Being a leader is a big privilege, challenge, and responsibility. To do your job effectively, you must bring out the best in your teammates and be able to deal with them when they are at their worst. Your success depends on your ability to develop and master the Six “R’s” of Respected Team Leaders. As you read through them below, honestly evaluate yourself on how well you fulfill each of the six important responsibilities.

All leadership begins with self leadership. People will respect you as a leader only if you can walk your own talk and lead yourself effectively. You must model the commitment and work ethic you expect from your teammates. You must have confidence that you can achieve your team’s goals. You must maintain your composure when the inevitable storms of adversity strike. And you must do the right thing even when it isn’t the popular or convenient choice to make. You must continually model the attitudes and actions you want to see from your teammates.

As a team leader, you must frequently remind your teammates about what is important - your common goal, your game plan, going to class, and making smart choices. Remind your teammates that all of the commitments and sacrifices they are making now are really investments in your team’s success and their future. Remind them that the time they spend practicing, studying, getting involved in internships, and doing community service will pay off immeasurably in the long run.

You’ll also spend a lot of time reinforcing the positive strides your teammates make. Be sure to compliment them often to build their confidence and fuel a positive momentum and environment on your team. It’s surprising how fragile confidence can be for some of your teammates. It’s amazing what a simple word of encouragement can do for them coming from you. As Mother Teresa once said, “Kind words are short and easy to speak, but their echoes are truly endless.” Acknowledge and appreciate your teammates often as a way to reinforce the positive things they do.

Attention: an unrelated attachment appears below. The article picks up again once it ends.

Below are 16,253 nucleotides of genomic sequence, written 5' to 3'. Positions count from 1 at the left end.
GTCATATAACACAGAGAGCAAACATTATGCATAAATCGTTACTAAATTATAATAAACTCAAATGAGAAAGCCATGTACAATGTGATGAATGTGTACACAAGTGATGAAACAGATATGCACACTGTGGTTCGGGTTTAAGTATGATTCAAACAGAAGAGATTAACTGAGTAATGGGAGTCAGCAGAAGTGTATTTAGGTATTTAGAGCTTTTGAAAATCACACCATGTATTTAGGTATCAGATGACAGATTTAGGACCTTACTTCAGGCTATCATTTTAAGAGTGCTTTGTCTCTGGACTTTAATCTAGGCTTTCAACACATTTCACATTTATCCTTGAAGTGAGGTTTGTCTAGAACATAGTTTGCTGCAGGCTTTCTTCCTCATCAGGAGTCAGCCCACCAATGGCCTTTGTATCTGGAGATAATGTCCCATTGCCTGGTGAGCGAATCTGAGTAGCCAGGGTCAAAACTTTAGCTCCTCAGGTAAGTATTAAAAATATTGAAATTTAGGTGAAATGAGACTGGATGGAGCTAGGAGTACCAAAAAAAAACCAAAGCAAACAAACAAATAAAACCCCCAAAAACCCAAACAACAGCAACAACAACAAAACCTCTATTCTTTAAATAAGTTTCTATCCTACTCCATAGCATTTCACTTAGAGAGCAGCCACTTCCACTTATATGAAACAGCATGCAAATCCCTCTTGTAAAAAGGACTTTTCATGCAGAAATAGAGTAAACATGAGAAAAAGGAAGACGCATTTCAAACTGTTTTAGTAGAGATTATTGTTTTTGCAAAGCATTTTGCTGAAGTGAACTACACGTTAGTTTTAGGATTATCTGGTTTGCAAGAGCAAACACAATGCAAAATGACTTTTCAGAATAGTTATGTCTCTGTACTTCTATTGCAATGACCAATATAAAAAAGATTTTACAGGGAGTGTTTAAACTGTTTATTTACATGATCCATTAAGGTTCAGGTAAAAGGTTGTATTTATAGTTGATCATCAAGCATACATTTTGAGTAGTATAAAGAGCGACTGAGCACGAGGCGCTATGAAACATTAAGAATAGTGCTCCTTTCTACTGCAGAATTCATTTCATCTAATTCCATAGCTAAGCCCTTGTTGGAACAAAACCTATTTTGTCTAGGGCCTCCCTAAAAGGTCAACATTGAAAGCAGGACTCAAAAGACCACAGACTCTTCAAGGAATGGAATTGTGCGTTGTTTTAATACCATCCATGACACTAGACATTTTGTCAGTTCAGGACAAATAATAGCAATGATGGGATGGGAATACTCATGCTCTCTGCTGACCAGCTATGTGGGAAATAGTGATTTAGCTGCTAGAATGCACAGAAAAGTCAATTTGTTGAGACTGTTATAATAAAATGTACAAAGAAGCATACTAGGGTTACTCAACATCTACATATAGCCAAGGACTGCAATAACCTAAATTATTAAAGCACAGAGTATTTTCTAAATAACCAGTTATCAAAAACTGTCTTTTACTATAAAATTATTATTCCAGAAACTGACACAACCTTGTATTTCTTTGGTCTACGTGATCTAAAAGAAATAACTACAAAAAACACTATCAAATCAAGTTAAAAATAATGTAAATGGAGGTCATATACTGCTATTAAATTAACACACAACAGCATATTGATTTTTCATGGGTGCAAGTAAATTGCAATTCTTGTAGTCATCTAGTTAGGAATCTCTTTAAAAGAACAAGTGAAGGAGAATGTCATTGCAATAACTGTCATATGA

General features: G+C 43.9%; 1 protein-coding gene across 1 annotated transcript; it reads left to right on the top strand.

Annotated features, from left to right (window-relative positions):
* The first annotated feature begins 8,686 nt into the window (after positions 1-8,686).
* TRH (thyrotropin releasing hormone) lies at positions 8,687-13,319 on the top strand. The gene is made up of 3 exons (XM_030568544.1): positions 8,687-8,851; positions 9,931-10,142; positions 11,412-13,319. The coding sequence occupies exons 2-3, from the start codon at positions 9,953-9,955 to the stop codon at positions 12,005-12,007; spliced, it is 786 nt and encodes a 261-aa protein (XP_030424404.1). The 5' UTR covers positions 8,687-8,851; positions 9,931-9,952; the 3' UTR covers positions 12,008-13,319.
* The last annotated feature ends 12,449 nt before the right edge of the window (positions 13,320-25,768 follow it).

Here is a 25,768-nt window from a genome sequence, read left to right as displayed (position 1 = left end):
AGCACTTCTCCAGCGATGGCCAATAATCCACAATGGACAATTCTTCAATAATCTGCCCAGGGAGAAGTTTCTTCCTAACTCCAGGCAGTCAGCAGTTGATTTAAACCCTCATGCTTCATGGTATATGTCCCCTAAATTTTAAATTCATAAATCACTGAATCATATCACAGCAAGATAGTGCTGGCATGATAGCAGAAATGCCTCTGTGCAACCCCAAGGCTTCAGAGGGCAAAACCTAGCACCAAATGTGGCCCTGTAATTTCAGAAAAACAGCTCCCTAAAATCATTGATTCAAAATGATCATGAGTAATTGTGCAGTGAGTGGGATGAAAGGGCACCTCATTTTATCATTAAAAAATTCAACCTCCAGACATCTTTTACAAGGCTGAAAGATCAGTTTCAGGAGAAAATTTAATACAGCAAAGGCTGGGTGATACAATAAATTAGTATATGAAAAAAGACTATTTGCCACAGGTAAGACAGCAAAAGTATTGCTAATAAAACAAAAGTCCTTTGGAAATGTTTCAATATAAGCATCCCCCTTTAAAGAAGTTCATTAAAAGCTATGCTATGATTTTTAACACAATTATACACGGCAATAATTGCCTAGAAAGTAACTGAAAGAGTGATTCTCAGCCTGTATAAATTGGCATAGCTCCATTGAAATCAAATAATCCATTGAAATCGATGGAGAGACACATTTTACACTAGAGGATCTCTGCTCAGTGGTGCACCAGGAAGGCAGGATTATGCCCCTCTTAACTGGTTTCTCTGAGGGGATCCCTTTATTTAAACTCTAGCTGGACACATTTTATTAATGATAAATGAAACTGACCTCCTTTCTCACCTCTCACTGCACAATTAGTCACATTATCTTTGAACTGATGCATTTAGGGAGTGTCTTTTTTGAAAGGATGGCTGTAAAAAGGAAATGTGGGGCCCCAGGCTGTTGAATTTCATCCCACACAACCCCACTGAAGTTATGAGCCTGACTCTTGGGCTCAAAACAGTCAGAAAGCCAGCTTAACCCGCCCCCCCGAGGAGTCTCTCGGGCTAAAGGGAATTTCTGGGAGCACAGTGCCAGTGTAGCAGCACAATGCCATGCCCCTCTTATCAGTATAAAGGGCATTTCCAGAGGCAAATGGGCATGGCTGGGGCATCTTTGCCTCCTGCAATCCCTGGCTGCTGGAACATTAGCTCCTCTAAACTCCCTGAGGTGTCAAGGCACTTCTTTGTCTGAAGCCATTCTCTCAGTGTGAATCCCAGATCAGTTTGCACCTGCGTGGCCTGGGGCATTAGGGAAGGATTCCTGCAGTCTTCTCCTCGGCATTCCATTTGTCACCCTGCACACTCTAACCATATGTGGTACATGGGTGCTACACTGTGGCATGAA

Because there are so many obstacles, setbacks, and adversities involved in every season and school year, you will need to reassure your teammates when they feel nervous, scared, frustrated, helpless, and hopeless. Give them a sense of hope and optimism even if your team has lost three in a row. Let them know with the right amount of rehab and rest that they can recover from that frustrating injury. As your mom once told you, you need to reassure your teammates that the sun will come up tomorrow.

Your teammates will get distracted often over their careers. With the countless temptations and distractions available to college student-athletes like alcohol, computer games, parties, television, cell phones, gambling, etc., it’s no wonder that some people lose their focus. It is easy for your teammates to get their priorities out of whack. A leader’s primary job is to establish a vision for the team and then continually refocus the team back on the vision when they get distracted. Put simply, your job is to keep “the main thing” the main thing. For their sakes and yours, help your teammates refocus back on to what’s important when they begin to stray athletically, academically, and socially.